Senators focused almost entirely on Adegbile’s defense of Mumia Abu-Jamal, convicted of killing a Philadelphia police officer. The NAACP Legal Defense Fund had taken the case before Adegbile joined them. His only part of the case was to file a motion in 2009 claiming that the jury was discriminatory. A U.S. Supreme Court ruling agreed with the NAACP lawyers that the trial judge’s jury instructions violated Abu-Jamal’s rights, but the conviction remained. Abu-Jamal is still in prison for life without parole. Fox inflamed its audience by concentrating only on this one issue, consistently referring to Abu-Jamal as “cop killer” and showing his photograph while discussing Adegbile which gave the impression that the man in prison was the lawyer involved in his case.
One of the seven Democrats who voted against Adegbile, Chris Coons (D-DE), did so although he found Adegbile to be qualified because he wants someone who can get along with the police. He, Mark Pryor (D-AR), and John Walsh (MT) are up for re-election this year. The other four Democrats aren’t: Heidi Heitkamp (ND), Joe Manchin (WV), Joe Donnelly (D-IN), and Bob Casey Jr. (PA.).
People in the United States have a long history of respecting lawyers who advocate for justice, working to ensure that the American criminal justice system is fairly and constitutionally administered. Attorney John Adams defended the soldiers who killed his fellow Bostonians in the 1770 Boston Massacre before he went on to be elected the president of the United States. He called this defense “one of the most gallant, generous, manly and disinterested actions of my whole life, and one of the best pieces of service I ever rendered my country.”
John Roberts was confirmed as Chief Justice of the U.S. Supreme Court after he defended a murderer who killed eight people, including a teenager.
For the last two Democratic presidents, the Senate has fought nominees with strong civil rights backgrounds. President Clinton lost two nominees, Lani Guinier and Bill Lann Lee, because they defended minorities when they worked for NAACP. Sen. Orrin Hatch (R-UT) went so far as to claim that Lee’s work for NAACP made him biased. George W. Bush’s appointees created a “significant drop in the enforcement of several major anti-discrimination and voting rights laws,” according to the nonpartisan Government Accountability Office.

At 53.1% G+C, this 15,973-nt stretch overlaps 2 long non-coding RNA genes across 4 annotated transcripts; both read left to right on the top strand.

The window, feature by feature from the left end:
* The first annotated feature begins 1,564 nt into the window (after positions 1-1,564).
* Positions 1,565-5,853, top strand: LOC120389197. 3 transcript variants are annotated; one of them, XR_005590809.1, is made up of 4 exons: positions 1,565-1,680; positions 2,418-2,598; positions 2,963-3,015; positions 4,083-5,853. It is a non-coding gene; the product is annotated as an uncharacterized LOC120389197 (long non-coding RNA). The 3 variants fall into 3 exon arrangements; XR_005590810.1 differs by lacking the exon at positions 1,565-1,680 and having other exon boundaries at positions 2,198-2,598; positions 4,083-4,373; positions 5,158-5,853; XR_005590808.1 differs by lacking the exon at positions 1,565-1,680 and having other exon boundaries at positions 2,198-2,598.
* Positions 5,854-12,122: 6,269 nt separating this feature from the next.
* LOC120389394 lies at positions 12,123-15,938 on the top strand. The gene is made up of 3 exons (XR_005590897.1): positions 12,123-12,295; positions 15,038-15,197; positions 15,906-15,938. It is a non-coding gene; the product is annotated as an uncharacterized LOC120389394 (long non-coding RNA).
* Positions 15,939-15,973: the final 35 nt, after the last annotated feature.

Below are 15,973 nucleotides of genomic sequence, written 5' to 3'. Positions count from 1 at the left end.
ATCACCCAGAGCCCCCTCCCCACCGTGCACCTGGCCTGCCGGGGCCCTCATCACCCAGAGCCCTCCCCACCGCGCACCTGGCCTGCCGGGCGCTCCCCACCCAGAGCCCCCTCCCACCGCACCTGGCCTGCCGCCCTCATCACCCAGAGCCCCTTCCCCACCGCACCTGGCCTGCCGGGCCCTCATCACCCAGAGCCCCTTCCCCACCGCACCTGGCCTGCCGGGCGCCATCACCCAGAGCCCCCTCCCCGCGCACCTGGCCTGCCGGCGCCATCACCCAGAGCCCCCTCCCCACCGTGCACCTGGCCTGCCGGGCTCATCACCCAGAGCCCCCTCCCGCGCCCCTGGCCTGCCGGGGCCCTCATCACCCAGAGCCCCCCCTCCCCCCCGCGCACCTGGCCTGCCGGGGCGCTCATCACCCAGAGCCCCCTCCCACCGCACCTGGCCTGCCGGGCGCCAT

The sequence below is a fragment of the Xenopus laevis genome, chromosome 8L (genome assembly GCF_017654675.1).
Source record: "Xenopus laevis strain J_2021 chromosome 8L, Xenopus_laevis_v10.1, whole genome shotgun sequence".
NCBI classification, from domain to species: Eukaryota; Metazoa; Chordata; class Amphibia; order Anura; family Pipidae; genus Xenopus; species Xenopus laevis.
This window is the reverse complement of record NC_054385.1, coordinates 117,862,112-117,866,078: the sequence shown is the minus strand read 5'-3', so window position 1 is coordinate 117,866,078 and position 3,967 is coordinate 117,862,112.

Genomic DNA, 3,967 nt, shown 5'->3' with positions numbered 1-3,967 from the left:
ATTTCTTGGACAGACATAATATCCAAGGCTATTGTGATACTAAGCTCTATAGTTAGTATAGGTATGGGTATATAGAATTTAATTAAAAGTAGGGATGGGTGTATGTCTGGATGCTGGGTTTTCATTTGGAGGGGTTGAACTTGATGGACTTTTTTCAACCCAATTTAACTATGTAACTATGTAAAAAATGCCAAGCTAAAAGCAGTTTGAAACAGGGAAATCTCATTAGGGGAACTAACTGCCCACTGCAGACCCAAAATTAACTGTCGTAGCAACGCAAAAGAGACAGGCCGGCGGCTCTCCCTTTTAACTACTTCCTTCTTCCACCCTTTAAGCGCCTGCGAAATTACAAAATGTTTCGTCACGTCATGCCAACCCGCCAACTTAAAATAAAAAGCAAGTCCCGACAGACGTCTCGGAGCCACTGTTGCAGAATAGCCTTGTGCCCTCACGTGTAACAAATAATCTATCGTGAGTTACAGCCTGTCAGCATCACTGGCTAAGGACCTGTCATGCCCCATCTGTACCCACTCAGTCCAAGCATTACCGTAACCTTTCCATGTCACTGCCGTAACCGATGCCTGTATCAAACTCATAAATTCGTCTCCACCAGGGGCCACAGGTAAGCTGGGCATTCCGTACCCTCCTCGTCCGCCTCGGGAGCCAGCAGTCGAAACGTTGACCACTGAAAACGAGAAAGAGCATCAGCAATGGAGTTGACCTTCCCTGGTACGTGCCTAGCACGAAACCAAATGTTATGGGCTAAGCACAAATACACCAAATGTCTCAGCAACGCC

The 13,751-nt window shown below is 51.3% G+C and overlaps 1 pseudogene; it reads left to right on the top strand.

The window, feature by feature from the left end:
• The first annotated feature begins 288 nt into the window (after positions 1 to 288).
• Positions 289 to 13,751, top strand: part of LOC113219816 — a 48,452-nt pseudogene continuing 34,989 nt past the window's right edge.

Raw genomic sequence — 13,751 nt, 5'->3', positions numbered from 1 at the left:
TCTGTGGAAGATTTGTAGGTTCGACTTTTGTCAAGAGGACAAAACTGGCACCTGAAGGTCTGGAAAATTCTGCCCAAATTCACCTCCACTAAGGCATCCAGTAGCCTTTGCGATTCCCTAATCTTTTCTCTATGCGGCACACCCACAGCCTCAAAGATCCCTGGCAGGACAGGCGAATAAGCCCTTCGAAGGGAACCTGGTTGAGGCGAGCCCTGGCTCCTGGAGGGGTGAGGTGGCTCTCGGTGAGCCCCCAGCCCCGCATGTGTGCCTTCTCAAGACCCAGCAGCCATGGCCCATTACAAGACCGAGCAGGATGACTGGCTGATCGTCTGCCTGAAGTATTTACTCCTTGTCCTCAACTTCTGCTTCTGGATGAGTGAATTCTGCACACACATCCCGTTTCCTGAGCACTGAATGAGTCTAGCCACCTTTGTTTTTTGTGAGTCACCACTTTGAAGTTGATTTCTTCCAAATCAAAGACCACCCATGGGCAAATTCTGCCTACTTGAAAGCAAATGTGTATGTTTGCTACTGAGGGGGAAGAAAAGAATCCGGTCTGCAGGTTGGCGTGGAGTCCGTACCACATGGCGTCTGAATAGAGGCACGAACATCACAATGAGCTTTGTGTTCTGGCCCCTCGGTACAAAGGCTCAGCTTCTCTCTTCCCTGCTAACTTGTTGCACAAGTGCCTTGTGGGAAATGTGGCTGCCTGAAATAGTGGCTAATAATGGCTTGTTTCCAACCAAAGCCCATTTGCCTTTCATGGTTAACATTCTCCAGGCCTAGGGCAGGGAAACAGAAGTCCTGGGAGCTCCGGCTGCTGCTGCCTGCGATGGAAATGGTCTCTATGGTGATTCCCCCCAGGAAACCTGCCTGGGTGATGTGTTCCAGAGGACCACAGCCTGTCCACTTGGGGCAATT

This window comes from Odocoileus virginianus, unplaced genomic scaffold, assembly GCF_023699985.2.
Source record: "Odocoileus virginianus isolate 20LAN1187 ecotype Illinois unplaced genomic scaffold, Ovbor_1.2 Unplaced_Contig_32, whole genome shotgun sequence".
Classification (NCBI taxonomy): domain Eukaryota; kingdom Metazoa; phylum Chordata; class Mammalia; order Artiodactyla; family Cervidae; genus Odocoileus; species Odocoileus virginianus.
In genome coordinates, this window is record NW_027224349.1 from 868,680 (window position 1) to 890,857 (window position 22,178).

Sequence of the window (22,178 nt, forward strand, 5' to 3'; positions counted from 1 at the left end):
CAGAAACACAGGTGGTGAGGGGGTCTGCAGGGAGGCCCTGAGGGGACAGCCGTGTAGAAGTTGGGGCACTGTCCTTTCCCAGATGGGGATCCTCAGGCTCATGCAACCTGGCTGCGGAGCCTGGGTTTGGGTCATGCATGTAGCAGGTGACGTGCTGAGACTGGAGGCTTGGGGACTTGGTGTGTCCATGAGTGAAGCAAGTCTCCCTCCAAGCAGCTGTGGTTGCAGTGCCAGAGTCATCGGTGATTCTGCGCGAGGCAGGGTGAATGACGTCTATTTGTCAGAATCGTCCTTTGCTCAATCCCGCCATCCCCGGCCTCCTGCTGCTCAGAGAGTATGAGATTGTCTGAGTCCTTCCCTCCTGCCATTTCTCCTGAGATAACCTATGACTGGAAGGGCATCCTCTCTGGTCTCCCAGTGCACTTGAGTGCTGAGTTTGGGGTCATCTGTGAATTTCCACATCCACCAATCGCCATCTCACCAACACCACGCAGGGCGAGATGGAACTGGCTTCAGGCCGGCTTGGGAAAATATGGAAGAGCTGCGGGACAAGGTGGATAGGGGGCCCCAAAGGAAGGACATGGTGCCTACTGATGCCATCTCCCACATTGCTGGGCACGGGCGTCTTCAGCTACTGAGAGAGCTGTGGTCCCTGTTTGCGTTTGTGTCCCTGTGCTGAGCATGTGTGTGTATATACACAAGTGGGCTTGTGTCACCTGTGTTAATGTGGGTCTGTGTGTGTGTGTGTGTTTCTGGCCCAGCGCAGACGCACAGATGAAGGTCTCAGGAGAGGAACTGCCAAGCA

During the confirmation of former Supreme Court Justice David Souter (October 1990), Sen. Orrin Hatch was the voice of reason. When critics opposed Souter for defending literacy tests in his home state of New Hampshire, Hatch pointed out the Souter did this because they were law. Souter was required to defend the law. In Souter’s defense, Hatch said:
“It is not right to go back in hindsight and say he should not have done that; that that shows something wrong with him. Come on, that is what advocates do. If we are going to start using a nominee’s briefs against him in the confirmation process, we are going to be setting a shocking precedent. It would be a very, very dangerous message to send to lawyers: If you have any ambition to be a judge, you lawyers, do not represent controversial clients and be careful what you say on behalf of a client because you might be held responsible for the fact that the law was as it was at the time you made the statement.”
Hatch, all the other GOP senators, and seven Democratic senators are now sending that dangerous message to lawyers. House Speaker John Boehner and 211 GOP members of the House have spoken, saying that committee chairs are not required to follow House rules. And military commanders can continue to sexually abuse members of the military either themselves or by overlooking these tragic events. This past week has been very sad for people’s constitutional rights.